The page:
It was a good week, it was a perfect week, it was a week unlike any other preceding it this season (that “one game” thing).
It makes writing a summary easy, because if you want to know how the week went, you can go here.
Just some thoughts…
-- That they won their only game of the week against the best team in the West – the Calgary Flames – would have been impressive enough. That they did it without their captain (Alex Ovechkin was suspended under league rules for opting out of the All-Star Game) and losing their third-line center (Lars Eller) to injury having skated barely six minutes for the night made it more impressive.
-- The ornery manner in which the Caps finished the game against Calgary impressed as well. Brooks Orpik, while a physical defenseman, does not often engage in fights. Going into the game he had 15 regular season and two postseason fights in a 16-year career. But he went toe-to-toe with Matthew Tkachuk (seven fights in four seasons going into this game) for a scrap in which he was viewed by some as winning a narrow decision. What precipitated the dust-up might have been Nicklas Backstrom drilling Johnny Gaudreau into the back wall at the buzzer, perhaps some payback for an earlier collision. Even goalie Braden Holtby waded into the scrum of players at the end, evening out the 6-on-5 advantage in skaters that the Flames had. This was the “playing to the final horn” (and beyond in this case) that has been absent for the Caps disturbingly often this season.
-- There are times when it seems that Evgeny Kuznetsov can flip a switch and turn into “Uber (or the Russian translation) Hockey Player.” There are also times that Caps fans wish he would flip that switch more often. Nevertheless, it was in the “on” position against the Flames, the game-winning power play goal in the last minute and an assist earlier in the game to his credit. What might have been at least as impressive was his ice time. After skating 6:29 in the first period, head coach Todd Reirden leaned heavily on him after losing Lars Eller to injury. Kuznetsov skated 10:00 in the second period and 8:07 in the third. Those two periods combined almost equaled his season average ice time (18:54). The 24:36 in total ice time was a season and career high for a regular season game.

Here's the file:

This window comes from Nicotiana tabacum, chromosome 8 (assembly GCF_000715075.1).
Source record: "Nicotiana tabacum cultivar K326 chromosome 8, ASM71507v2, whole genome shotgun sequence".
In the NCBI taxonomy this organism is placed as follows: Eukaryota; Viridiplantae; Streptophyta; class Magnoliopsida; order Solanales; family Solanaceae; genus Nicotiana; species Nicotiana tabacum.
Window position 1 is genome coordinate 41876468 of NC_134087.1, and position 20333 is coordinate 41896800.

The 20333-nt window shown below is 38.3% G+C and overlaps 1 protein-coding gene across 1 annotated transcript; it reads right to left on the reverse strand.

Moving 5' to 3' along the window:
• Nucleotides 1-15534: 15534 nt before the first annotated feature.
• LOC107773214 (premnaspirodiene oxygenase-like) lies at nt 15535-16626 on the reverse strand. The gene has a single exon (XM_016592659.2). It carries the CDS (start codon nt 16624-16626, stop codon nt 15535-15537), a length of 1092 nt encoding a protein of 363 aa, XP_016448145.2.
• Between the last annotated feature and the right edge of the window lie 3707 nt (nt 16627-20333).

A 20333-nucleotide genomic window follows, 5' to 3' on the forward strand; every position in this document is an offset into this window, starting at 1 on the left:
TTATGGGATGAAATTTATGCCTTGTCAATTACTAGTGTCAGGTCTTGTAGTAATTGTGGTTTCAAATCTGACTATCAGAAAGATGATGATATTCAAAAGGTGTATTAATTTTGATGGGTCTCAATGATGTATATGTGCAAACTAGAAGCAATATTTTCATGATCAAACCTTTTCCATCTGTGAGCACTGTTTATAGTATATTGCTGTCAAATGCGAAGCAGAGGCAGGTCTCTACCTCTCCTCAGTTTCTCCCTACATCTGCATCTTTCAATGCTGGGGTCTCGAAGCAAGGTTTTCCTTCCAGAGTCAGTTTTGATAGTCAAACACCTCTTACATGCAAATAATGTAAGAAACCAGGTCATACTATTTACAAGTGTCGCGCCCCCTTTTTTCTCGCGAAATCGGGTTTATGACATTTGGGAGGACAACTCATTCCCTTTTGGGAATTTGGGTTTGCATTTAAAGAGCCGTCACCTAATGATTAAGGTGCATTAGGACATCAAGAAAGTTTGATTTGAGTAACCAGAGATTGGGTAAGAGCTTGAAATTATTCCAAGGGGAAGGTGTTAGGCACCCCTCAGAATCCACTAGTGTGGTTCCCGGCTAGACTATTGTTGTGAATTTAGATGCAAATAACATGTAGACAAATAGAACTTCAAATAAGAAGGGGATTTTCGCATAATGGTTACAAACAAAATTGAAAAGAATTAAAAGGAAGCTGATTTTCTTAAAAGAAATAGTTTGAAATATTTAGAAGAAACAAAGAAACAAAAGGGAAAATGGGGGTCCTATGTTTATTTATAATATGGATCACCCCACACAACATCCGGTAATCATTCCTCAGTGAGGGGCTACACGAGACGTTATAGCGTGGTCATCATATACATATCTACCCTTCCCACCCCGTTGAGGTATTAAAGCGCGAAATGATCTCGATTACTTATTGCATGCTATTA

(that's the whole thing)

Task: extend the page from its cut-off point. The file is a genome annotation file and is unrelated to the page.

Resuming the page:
-- More evidence of playing to the final horn. Calgary went into the game with a plus-39 goal differential in the third periods of games this season, by far the best in the league. The Flames left the arena holding that same plus-39 goal differential, scoring a game-tying goal 12 minutes into the period, but yielding the Kuznetsov game-winner in the last minute. The Caps thus avoided losing what would have been a league-leading fourth game in regulation when leading after two periods.
-- While it is nice to get that win coming out of the All-Star Game break and the bye, one should avoid getting too happy about it. The Caps won their first game coming out of last season’s break, too, a 5-3 win over the Philadelphia Flyers. However, the Caps staggered through a five-week post-ASG stretch in which they went 8-8-2 and did not win more than two consecutive games at any point in that stretch before peeling off a four-game winning streak in mid-March on their way to a 12-3-0 finish to the regular season. Another reminder that it is a long season.